Jul 122010
 

Full Albums features covers of every track off a classic album. Got an idea for a future pick? Leave a note in the comments!

Releasing your record with no identifying information whatsoever seems like a truly dumb idea. In the days before the Internet, how would anyone know who was behind it? When Led Zeppelin released their untitled/self-titled/titled-with-symbols fourth record, Atlantic Records called it “professional suicide.” Apparently 37 million people disagreed. It spawned enduring classics “Black Dog,” “Rock and Roll,” and of course the Wayne’s World-despised “Stairway to Heaven.”

Zeppelin covers can be tricky, since many artists try to mimic Jimmy Page’s every note (and, naturally, fail). For that reason only one of the covers below would even count as rock. Otherwise, there’s gothic cello, Cuban salsa, and – why not – another dose of Tuvan throat singing.
Continue reading »

Apr 072009
 

I never listened to Metallica until Bonnaroo last year. I was among those most furious that they were on the lineup (as you can see here), and I made sure not to see their show. I could hear it from my campsite though, and ended up spending two hours lying in my tent listening to the music. This may not be the classic viewpoint, but to me these songs are just fun. Every time I listen to Master of Puppets a huge grin spreads across my face. I don’t know if I’m missing something or not, but what I do know is that these tunes make for great covers, particularly of the out-of-genre instrumental variety.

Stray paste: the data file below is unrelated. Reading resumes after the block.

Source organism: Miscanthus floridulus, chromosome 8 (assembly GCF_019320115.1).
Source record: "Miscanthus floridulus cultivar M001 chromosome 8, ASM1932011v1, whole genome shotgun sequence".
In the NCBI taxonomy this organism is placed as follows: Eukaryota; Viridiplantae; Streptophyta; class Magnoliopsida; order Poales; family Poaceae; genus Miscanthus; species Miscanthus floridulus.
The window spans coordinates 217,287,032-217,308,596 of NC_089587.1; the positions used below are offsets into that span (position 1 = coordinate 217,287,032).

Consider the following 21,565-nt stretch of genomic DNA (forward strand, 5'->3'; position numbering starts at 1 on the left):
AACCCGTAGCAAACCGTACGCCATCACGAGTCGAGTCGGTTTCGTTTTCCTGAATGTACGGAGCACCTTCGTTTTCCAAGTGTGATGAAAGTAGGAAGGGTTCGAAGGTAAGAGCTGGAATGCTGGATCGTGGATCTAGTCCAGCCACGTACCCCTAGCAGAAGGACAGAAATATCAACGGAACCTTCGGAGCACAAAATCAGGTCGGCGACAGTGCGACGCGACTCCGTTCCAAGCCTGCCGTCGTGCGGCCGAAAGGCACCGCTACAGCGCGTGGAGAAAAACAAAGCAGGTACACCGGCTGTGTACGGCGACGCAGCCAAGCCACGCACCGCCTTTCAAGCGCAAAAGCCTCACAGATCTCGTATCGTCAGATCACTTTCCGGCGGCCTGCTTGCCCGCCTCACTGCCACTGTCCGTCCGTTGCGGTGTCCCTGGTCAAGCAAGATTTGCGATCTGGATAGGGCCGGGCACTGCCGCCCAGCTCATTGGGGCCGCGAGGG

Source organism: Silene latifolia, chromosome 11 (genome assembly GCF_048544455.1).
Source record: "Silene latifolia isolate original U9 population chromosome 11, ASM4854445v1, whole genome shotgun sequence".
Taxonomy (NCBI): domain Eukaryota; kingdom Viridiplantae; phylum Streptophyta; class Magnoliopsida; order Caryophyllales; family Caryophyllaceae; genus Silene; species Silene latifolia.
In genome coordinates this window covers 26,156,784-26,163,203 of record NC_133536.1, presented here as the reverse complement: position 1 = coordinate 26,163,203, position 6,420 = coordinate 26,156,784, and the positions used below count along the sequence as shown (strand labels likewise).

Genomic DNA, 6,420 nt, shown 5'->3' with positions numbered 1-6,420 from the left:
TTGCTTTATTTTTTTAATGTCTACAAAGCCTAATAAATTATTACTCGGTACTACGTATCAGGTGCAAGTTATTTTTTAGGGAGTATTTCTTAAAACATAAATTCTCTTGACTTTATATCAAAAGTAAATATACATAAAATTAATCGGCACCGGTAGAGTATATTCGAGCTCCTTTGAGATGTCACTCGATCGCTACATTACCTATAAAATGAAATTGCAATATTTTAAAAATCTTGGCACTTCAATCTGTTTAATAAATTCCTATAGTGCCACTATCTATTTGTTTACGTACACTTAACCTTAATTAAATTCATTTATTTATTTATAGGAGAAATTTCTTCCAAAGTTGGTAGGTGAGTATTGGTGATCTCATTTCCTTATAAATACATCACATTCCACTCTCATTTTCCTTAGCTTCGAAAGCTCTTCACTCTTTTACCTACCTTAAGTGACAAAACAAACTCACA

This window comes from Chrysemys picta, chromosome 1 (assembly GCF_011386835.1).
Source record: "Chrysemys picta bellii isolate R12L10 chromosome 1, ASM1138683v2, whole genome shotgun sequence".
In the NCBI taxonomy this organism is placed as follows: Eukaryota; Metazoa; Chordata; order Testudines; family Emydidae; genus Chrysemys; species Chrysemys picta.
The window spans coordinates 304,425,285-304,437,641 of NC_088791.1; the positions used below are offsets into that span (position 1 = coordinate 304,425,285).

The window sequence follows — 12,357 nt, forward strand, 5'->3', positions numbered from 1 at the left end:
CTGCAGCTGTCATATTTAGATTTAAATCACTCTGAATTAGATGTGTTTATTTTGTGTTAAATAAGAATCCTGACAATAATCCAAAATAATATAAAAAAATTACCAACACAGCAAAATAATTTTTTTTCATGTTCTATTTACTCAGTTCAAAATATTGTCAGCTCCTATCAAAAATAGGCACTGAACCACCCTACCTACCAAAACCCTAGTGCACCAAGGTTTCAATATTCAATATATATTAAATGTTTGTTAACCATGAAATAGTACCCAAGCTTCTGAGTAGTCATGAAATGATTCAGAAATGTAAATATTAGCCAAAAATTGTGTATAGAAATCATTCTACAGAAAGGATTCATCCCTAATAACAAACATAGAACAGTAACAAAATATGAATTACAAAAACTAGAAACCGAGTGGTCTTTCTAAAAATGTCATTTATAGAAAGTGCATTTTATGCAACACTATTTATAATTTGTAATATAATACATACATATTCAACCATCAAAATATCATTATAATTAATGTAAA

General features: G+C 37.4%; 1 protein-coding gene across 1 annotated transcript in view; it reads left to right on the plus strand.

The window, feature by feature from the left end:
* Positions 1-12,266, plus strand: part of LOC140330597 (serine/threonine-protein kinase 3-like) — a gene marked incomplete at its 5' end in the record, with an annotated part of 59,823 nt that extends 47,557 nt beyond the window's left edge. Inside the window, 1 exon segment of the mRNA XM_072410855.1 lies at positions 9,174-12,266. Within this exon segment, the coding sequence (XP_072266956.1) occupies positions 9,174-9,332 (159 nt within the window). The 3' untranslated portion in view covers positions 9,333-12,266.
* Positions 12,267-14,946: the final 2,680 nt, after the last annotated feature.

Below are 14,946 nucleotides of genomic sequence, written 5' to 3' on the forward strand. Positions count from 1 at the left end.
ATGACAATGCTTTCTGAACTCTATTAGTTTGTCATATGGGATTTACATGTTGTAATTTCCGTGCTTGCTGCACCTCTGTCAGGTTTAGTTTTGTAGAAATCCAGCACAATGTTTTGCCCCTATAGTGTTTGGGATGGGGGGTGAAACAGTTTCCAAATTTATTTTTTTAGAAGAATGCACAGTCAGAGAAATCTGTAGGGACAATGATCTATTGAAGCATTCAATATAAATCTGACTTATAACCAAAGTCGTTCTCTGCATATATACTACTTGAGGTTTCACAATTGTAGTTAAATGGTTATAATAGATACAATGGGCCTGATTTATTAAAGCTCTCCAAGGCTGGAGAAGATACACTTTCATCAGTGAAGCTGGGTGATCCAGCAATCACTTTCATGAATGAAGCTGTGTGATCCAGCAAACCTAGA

Lots of interesting stuff didn’t make it here, so if you want to jig check out the Celtic Tribute to Metallica or, when December rolls around, how about And Christmas for All! A Holiday Tribute to Metallica, featuring a very disgruntled looking Santa on the cover. Then drift off to sleep with Rockabye Baby! Lullaby Renditions of Metallica. Each is shockingly good; I’ve loved listening to as many strange versions of “Welcome Home (Sanitarium)” as I can find. Hope you like listening too.

Van Canto – Battery
A German a cappella metal group? Where do I sign up? All these five singers need is someone holding down the drums; every other sound from that furious guitar line to the bass progressions is voices. Absurdly good voices. Watch the video here to see for yourself. [Buy]

Harptallica – Master of Puppets
Harptallica sounds like a gimmick, and of course it is. A harpist duo performing mini-concertos of everything from “Fade to Black” to “Enter Sandman.” The thing is though, the melodies in the songs are strong enough that it works, producing a very soothing result. Just don’t expect any “Master! Master!” shout-alongs. [Buy]